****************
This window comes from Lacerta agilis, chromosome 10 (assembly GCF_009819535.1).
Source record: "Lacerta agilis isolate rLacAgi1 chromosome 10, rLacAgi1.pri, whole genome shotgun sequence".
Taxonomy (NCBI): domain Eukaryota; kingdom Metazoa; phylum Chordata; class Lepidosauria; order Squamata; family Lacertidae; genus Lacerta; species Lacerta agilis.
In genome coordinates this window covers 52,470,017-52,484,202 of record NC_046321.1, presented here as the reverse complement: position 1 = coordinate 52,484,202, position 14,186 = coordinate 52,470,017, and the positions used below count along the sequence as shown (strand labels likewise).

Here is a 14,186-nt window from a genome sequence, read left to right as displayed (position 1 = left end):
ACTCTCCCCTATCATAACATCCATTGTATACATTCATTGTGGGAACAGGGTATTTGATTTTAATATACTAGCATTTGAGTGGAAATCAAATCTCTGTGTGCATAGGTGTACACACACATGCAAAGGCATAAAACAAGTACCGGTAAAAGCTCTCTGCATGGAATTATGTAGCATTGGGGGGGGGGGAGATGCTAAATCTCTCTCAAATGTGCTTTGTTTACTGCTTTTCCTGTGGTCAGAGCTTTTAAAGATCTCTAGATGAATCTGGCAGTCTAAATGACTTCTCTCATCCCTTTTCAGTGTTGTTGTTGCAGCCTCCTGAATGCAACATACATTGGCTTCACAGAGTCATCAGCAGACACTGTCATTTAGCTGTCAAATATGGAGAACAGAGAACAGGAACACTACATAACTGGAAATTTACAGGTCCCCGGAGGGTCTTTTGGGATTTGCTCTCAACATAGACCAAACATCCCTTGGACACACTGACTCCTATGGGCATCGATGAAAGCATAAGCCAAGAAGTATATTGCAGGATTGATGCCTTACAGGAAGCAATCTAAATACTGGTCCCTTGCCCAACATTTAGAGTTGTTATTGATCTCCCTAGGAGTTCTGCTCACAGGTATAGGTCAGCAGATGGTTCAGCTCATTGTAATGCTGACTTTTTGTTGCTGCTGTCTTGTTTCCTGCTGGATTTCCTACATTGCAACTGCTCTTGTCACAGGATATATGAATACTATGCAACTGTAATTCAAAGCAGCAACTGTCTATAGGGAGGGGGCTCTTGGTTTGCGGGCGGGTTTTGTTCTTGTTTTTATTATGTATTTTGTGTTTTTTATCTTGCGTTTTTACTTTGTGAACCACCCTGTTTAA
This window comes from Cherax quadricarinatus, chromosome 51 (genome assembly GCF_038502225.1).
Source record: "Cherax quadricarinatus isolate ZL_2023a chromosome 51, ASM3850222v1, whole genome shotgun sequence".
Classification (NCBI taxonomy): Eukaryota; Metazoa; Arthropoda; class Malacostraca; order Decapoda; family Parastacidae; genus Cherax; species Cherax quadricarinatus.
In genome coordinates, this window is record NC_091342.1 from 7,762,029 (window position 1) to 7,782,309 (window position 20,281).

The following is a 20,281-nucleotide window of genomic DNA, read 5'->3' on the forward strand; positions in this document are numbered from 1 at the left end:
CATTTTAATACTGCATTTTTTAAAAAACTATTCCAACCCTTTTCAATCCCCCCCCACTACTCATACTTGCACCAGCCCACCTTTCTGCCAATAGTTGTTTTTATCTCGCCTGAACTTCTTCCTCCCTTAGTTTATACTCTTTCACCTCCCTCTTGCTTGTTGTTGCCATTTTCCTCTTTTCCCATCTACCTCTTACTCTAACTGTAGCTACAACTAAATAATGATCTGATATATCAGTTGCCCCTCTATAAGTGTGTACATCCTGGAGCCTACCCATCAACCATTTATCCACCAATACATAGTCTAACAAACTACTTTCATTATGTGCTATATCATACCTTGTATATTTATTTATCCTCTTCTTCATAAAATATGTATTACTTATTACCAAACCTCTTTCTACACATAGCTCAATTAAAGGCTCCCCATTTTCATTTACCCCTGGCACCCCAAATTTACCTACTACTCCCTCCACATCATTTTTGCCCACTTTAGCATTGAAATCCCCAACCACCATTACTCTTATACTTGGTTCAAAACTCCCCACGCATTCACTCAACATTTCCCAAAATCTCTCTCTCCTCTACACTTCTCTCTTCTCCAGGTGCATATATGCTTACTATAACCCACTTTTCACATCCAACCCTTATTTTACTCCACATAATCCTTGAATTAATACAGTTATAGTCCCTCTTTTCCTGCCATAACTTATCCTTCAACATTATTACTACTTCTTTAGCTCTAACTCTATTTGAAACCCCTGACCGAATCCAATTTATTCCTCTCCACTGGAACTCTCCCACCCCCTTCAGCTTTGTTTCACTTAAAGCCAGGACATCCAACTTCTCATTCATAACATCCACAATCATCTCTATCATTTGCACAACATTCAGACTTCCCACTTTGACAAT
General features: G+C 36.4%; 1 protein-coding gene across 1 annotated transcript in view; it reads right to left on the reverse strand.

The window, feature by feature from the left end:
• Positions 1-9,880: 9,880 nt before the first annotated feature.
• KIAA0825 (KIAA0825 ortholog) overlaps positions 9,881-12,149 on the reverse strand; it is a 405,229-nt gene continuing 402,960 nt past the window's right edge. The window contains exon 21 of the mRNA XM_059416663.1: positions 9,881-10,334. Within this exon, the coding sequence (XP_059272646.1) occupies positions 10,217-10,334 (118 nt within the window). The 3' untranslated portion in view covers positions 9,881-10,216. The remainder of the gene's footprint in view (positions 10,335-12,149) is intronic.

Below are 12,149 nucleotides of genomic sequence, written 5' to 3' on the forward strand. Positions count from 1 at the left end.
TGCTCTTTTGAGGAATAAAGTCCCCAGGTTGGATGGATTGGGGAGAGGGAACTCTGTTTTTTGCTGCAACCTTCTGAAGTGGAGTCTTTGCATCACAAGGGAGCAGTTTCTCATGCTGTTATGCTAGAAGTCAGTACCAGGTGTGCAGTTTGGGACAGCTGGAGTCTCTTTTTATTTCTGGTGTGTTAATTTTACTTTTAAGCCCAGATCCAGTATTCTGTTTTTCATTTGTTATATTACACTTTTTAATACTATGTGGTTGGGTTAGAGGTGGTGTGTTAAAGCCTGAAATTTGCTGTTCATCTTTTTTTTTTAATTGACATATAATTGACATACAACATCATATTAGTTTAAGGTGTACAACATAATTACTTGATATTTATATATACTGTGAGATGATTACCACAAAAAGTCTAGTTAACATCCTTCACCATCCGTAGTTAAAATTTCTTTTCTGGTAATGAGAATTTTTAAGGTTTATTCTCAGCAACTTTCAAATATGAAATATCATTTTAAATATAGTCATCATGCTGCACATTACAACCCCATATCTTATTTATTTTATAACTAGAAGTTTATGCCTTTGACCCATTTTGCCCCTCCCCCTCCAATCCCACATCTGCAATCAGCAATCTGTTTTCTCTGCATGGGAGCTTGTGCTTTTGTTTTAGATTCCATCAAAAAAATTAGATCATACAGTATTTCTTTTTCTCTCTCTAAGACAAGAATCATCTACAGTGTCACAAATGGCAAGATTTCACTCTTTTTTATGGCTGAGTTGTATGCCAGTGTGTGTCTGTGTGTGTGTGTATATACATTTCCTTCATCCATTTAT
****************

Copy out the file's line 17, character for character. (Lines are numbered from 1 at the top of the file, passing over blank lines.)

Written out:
Below are 12,149 nucleotides of genomic sequence, written 5' to 3' on the forward strand. Positions count from 1 at the left end.